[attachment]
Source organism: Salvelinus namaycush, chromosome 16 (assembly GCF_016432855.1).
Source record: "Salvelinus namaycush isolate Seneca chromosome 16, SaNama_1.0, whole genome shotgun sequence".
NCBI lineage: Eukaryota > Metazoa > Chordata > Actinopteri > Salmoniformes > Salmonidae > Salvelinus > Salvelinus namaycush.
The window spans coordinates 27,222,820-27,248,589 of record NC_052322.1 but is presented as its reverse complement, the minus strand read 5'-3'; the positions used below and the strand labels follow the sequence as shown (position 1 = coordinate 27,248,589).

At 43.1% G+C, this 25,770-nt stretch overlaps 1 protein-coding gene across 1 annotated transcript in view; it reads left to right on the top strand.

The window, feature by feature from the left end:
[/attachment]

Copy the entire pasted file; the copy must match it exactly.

Source organism: Salvelinus namaycush, chromosome 16 (assembly GCF_016432855.1).
Source record: "Salvelinus namaycush isolate Seneca chromosome 16, SaNama_1.0, whole genome shotgun sequence".
NCBI lineage: Eukaryota > Metazoa > Chordata > Actinopteri > Salmoniformes > Salmonidae > Salvelinus > Salvelinus namaycush.
The window spans coordinates 27,222,820-27,248,589 of record NC_052322.1 but is presented as its reverse complement, the minus strand read 5'-3'; the positions used below and the strand labels follow the sequence as shown (position 1 = coordinate 27,248,589).

At 43.1% G+C, this 25,770-nt stretch overlaps 1 protein-coding gene across 1 annotated transcript in view; it reads left to right on the top strand.

The window, feature by feature from the left end: